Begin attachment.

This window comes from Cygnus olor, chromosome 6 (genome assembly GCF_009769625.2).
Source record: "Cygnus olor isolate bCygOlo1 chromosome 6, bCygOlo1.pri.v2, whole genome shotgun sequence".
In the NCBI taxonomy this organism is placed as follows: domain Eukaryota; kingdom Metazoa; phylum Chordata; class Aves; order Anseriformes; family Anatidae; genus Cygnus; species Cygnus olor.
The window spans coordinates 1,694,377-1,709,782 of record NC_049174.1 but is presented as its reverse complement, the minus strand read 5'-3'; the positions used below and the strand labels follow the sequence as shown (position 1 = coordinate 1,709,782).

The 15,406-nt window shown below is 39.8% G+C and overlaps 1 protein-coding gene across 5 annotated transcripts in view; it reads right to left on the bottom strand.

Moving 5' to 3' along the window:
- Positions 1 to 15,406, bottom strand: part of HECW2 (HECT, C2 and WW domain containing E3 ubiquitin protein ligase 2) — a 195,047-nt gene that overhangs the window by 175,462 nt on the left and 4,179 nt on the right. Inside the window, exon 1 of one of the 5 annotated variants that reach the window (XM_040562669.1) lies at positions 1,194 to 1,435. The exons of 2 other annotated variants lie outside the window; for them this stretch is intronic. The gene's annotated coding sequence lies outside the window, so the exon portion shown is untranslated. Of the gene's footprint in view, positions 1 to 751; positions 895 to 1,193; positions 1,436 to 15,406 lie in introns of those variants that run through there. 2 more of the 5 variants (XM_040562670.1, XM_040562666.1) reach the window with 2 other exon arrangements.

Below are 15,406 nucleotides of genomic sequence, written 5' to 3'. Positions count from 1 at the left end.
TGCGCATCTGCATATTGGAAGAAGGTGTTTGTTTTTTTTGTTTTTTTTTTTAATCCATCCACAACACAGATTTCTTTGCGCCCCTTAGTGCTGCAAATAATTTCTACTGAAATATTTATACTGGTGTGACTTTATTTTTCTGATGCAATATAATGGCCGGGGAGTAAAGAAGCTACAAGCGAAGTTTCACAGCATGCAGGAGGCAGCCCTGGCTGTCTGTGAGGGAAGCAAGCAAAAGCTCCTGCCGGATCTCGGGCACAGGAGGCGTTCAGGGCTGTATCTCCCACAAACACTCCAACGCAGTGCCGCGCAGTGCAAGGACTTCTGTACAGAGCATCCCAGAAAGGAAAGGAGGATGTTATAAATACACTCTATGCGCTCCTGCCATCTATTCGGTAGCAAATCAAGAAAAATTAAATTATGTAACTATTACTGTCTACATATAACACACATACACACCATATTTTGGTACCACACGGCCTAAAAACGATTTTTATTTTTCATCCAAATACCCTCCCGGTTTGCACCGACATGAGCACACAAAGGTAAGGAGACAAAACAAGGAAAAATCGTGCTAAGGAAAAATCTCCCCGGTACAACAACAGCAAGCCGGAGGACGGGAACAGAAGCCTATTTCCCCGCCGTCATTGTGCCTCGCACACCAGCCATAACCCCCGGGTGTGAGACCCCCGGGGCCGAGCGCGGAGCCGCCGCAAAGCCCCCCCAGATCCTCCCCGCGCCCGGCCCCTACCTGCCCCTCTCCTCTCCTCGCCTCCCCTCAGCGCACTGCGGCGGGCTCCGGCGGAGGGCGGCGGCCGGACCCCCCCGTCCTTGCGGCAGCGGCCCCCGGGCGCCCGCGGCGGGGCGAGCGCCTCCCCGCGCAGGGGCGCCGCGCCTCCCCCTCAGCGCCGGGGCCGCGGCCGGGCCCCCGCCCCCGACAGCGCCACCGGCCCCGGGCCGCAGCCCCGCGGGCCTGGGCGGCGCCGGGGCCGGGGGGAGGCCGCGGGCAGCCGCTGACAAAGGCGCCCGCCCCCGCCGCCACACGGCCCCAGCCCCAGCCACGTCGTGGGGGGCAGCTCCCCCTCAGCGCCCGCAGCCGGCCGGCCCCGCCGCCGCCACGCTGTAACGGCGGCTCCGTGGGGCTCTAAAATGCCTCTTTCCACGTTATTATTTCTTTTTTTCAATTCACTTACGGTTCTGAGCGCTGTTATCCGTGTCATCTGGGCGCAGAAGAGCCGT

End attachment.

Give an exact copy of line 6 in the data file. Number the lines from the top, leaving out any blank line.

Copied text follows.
Moving 5' to 3' along the window: